I love Kickstarter. My wallet, though, does not like Kickstarter at all. Here’s why—a new product on Kickstarter that has caught my eye: the Mover Kit. Wearable tech for kids; with a huge range of possibilities to code, create, and encourage kids to do more. It’s fairly simple in appearance but like any child’s imagination—it’s the potential within which is amazing!
The Kickstarter project launched only last week and is proving very popular as they’ve already hit their target. The ‘Super Early Bird’ offer has sold out, but the Early Bird offer is still available: for a $55 pledge, you receive the Mover Kit and free access to the Make Platform for coding your device (Free International Shipping included).
New to Kickstarter? Read our crowdfunding primer here.
You can find most of the basic information on the Kickstarter page:
- Kids build the casing and electronics straight from the box
- Comes with a ‘slap-band’ and lanyard, making it totally wearable
- Product itself contains LED lights, compass, and motion sensor—providing multiple combinations for programming
Speaking of programming; The Mover Kit comes with access to the Make platform for coding the kit to do … well, pretty much anything. The Make platform uses the same click-and-drag style as Scratch and Blockly. Kids can dive right in and start coding the arc reactor, sorry, kit—seriously, though, this looks like Iron Man’s arc reactor.
My kids are fairly familiar with the Scratch phenomenon and find the whole programming experience there easy to use. The part to love about web-based platforms is that I don’t have to choke my computer with yet another program to install. The Make platform is web-based with a bunch of helpdesk people available, aimed at assisting kids. All you need to do is plug the device into the computer and download your code straight into the device. Easy.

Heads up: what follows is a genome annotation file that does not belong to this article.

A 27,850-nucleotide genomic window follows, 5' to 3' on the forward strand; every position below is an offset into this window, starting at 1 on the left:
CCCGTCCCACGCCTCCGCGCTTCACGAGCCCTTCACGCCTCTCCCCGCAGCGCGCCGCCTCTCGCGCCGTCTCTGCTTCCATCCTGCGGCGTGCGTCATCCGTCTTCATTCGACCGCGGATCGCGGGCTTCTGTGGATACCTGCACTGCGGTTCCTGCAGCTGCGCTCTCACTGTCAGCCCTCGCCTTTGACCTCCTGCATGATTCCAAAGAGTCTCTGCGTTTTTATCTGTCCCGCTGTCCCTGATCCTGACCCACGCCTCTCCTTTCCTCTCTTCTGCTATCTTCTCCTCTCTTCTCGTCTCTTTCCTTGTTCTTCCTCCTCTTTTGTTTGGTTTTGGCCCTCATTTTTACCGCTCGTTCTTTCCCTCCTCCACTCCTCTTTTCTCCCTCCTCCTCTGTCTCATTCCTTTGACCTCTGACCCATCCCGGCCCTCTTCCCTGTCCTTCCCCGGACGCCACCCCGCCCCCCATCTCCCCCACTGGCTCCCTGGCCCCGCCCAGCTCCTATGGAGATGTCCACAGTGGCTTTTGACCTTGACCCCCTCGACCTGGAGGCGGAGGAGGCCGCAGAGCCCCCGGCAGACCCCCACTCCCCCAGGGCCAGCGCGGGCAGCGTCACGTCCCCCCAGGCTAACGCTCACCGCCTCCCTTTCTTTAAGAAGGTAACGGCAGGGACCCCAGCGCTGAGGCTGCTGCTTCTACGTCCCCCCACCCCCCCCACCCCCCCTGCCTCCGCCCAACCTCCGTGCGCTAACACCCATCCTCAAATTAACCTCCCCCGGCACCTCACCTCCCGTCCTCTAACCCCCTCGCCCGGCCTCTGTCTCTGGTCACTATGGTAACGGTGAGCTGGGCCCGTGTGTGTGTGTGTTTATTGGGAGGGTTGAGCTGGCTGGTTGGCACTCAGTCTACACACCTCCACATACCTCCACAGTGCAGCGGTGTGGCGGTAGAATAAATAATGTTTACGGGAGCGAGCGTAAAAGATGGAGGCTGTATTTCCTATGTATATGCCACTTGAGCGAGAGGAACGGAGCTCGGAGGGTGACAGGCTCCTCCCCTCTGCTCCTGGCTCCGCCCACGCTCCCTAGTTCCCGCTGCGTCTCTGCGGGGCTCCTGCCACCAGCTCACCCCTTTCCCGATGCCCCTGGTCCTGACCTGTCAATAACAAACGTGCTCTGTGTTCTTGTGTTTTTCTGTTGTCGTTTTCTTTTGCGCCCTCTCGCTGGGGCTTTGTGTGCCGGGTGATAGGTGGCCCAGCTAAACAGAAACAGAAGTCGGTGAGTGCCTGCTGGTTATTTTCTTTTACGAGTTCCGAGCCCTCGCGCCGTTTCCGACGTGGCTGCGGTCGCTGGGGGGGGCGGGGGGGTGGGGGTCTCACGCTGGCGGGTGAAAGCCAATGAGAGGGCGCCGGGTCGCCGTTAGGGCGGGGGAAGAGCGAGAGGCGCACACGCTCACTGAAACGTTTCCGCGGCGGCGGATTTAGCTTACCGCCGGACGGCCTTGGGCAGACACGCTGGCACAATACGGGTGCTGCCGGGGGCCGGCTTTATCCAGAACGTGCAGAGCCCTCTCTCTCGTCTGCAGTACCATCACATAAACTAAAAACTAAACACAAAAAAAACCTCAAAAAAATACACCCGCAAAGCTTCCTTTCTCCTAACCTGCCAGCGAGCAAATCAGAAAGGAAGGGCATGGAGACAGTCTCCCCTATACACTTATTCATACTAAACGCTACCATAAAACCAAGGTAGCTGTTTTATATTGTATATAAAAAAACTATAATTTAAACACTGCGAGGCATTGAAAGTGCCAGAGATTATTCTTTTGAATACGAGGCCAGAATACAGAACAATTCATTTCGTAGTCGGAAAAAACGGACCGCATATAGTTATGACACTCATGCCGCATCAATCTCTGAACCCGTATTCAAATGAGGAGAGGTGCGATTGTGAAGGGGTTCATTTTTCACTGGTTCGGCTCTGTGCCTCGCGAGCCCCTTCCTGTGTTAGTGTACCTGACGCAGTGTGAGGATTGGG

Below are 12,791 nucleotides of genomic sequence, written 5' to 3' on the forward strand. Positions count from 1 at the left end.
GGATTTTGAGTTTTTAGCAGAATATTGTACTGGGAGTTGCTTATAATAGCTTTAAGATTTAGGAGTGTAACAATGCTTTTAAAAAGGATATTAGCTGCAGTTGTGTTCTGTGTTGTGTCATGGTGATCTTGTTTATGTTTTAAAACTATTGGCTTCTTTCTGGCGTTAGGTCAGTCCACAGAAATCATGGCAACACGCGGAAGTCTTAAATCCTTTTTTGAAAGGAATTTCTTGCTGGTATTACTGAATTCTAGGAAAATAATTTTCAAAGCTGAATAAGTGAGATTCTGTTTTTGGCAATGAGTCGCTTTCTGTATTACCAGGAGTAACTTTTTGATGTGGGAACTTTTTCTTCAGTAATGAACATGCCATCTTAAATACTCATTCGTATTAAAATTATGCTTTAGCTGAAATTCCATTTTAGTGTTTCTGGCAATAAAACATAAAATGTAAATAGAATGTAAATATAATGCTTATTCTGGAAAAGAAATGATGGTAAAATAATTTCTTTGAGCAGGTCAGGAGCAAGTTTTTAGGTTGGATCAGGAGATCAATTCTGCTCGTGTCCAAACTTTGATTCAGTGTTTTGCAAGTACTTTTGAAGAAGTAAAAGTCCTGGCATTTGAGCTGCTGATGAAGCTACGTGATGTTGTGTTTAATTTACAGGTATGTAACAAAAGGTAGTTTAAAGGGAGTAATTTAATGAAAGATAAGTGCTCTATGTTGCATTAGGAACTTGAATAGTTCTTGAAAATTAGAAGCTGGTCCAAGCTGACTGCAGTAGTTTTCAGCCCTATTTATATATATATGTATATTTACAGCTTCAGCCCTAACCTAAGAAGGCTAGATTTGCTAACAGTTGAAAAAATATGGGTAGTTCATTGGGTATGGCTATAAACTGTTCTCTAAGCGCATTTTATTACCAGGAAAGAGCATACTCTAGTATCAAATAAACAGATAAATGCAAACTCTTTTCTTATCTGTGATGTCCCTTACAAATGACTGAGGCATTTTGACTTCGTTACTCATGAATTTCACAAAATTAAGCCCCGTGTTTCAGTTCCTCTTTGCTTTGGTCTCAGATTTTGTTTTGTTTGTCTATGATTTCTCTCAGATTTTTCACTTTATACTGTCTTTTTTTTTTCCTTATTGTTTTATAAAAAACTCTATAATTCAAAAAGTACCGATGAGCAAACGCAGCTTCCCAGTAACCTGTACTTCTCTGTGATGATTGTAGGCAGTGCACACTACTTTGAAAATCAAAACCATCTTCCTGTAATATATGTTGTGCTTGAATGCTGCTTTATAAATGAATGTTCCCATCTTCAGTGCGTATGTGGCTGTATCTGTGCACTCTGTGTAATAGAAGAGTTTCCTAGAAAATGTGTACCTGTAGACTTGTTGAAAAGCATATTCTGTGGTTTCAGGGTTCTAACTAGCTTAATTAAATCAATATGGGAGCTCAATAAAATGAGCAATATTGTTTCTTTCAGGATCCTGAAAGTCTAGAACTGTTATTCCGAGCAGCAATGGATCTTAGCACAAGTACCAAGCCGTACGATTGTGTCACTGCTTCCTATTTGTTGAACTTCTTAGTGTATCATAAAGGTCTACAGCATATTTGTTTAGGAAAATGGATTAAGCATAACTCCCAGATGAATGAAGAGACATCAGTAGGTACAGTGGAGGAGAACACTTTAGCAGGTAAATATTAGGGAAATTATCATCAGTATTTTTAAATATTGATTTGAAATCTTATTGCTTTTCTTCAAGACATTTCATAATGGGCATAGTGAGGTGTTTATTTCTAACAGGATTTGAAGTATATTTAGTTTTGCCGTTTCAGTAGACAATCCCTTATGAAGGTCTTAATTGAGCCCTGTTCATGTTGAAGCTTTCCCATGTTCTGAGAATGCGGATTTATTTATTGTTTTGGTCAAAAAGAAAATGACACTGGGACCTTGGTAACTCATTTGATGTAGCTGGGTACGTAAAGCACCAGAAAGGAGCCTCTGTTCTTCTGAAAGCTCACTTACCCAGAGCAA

I’m really interested in the combination of coding and physical creation around the kit. It’s a simple device: A slap-band with a bunch of flashing lights. The lights are purely reactive—the lights will do something when you do something. And this is where my interest was piqued.
There are no rules to using the Mover Kit. Which means it’s a clean slate for your kids’ imagination. If they want to use it as a light show, they can program the elements of the light show themselves. It could be just a reactive, flashy torch on their bike (did someone say, pimp my ride?), or a light saber, or a night light.
The second key feature is the motion sensor. Now kids can start thinking about what they can do to cause the light show: when the light saber swings, the motion sensor picks up the action and starts flashing in a different color; as a rudimentary pedometer, the lights change after registering so many seconds of active movement.
The third and final key feature is the compass. Even though it is not a GPS, it is still able to register some larger movements outside. One of the ideas I loved from the video was the Obstacle Course. Kids came up with a number of events to complete with the Mover Kit, making it a fun group activity. This is the icing. It is no longer a light show or a lesson in cause-and-effect; it is something they can take with them and change how they see the space around them. Kids can interact with their immediate environment via their programming. Adults may just see a light-toy; kids see a whole world to create and conquer.
There are still 20 or so days left on this project, with delivery due in October 2016. Once the kits are delivered, come back here to share your ideas! I can’t wait to see what your kids come up with!